Asia now competes with America for top business students
Asian MBA programmes have emerged as challengers to their more established United States peers in global academic rankings, but their pulling power may still be limited to students willing to put down roots in this region.
Top students have traditionally completed their Master of Business Administration degrees in the US or Europe, where opportunities for high-level jobs are most abundant.
But global growth has since shifted to Asia and business schools in the region have capitalised on the trend, drawing candidates from both home and abroad.
The rising profile of Asian MBA programmes is expected to come at the expense of overseas universities by taking a bite out of their application intakes.
But so far the face-off between East and West has been kept in check by a lack of overlap between the two markets, said Richard Lyons, dean of the Haas School of Business at the University of California, Berkeley.
'There is still such a strong segmentation that we don't see ourselves going head-to-head against those schools very often,' Lyons said.
'People either decide they want to do [the MBA] here or they want to do it over there.'
He said only a 'tiny' number of Haas's roughly 240 full-time MBA students in last year's class had also been admitted to the Hong Kong University of Science and Technology (HKUST) Business School.
The head-to-head numbers between Haas and Hong Kong-based business schools have generally been five or less, Lyons added.
That comes as no surprise to Hong Kong's leading business schools, which have positioned themselves as distinct alternatives to the traditional western MBA programmes.
'There is no single school that we are battling it out with because we are unique,' said Steven DeKrey, a senior associate dean at HKUST.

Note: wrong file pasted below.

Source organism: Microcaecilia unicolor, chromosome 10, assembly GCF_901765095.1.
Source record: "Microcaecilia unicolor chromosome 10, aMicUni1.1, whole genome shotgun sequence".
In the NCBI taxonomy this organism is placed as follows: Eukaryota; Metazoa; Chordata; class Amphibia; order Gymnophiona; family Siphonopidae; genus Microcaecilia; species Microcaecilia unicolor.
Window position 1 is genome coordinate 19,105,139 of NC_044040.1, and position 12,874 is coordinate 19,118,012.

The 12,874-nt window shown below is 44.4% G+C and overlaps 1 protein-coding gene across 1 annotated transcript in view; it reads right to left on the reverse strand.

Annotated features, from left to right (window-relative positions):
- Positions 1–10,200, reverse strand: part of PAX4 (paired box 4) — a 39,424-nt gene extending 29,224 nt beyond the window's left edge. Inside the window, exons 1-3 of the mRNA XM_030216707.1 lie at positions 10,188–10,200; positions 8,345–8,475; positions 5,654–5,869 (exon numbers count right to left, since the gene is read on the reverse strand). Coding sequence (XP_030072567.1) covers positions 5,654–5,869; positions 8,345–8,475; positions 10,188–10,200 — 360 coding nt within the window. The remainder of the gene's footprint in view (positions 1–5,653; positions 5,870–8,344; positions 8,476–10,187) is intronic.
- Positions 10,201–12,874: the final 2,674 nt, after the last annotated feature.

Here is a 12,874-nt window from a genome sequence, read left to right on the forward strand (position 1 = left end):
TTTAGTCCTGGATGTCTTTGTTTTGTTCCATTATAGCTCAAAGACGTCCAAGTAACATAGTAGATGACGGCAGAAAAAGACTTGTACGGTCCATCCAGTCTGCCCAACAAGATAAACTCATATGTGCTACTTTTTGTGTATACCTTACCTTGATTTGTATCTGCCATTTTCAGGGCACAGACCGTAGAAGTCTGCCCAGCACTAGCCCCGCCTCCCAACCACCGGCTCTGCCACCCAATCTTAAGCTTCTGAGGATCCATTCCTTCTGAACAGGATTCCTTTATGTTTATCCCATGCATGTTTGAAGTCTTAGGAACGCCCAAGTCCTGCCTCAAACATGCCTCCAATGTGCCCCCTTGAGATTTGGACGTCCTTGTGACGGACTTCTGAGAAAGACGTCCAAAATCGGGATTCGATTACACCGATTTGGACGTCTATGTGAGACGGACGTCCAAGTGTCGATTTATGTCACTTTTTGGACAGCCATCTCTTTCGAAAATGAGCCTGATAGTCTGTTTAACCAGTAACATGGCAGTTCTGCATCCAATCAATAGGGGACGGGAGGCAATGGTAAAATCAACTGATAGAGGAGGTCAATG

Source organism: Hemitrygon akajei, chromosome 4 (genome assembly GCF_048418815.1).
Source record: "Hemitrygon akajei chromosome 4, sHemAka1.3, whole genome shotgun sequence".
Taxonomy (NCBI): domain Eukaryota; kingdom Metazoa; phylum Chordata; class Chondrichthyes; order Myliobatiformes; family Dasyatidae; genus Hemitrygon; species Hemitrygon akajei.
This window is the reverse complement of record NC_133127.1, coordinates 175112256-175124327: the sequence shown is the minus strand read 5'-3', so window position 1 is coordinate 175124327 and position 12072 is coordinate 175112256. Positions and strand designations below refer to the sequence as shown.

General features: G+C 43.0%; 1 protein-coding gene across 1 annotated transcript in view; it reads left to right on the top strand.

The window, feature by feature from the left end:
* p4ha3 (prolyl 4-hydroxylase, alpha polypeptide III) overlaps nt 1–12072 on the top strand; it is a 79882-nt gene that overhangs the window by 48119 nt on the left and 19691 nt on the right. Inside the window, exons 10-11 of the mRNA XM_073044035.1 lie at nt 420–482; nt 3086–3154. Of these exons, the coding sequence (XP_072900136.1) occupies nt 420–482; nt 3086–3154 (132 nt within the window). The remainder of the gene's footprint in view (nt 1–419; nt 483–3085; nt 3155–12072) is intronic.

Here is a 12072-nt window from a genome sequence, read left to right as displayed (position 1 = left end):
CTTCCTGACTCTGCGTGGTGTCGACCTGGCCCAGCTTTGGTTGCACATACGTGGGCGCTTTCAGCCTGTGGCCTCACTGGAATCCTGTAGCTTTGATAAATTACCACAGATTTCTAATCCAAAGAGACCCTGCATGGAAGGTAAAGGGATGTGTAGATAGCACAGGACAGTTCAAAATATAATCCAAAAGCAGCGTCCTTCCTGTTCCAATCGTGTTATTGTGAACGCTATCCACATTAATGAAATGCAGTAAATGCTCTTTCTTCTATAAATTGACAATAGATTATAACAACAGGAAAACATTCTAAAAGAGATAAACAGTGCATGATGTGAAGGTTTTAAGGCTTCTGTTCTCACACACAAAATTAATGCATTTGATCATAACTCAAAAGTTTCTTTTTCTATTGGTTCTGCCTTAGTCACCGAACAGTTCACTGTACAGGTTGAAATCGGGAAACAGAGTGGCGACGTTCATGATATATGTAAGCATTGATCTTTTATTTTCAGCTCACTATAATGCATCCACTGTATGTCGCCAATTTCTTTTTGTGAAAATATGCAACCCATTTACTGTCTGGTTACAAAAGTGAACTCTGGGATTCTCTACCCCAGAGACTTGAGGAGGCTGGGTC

'If people want a top school and want Asia, is there a better choice?'
The Chinese University of Hong Kong (CUHK) has also made efforts to differentiate its MBA programme from other overseas ones.
The curriculum covers themes unique to this region, including family business ownership, supply chain management in the Pearl River Delta and corporate governance in the mainland.
'Asian business schools should start to have confidence in ourselves and not copy from the US,' said T.J. Wong, dean at the faculty of business administration of CUHK.
Attending an Asian business school has become a more viable option in the past few years after several MBA programmes around the region have charted a rise up global academic rankings.
HKUST was ranked ninth in the Financial Times Global MBA Rankings 2010, tied with University of Chicago Booth School of Business. And CUHK was tied with Haas at 28th overall.
In total, six schools from the region cracked the top 30, including France's Insead, which has a full-time campus in Singapore. That is up from just two in the 2007 rankings.
Academic rankings are usually taken with a grain of salt because of all the variables involved in calculating them.
But they can still serve as a useful starting point for prospective students when they are deciding where to apply, DeKrey said.
'[And then] the more sophisticated reader will analyse the criteria and match it against what they care about,' he said.
Many students seem to be zeroing in on the better job placement data from Asian business schools.
The FT survey showed that nine out of 10 students from both HKUST and CUHK had secured work within three months after graduation, for example, compared with just three in four students from University of Pennsylvania's Wharton School of Business.
Data from the Graduate Management Admission Council, which offers the GMAT exam required by most MBA programmes, reflected this trend, reporting the percentage of test scores sent to US-based business schools decreased from 83.9 per cent of the world total to 78.4 per cent between 2005 and 2009.
The combined percentage of scores sent to India, Singapore, and Hong Kong more than doubled to 5.3 per cent in that time.
That signals competition for students could increase over time between East and West, even though top-tier US business schools have been relatively insulated so far.
'There will be some shake-up among US business schools,' Lyons said.
'[In] that middle-tier of US business schools there is going to be a lot of competition and increasingly the top 10 schools are [even] feeling it.'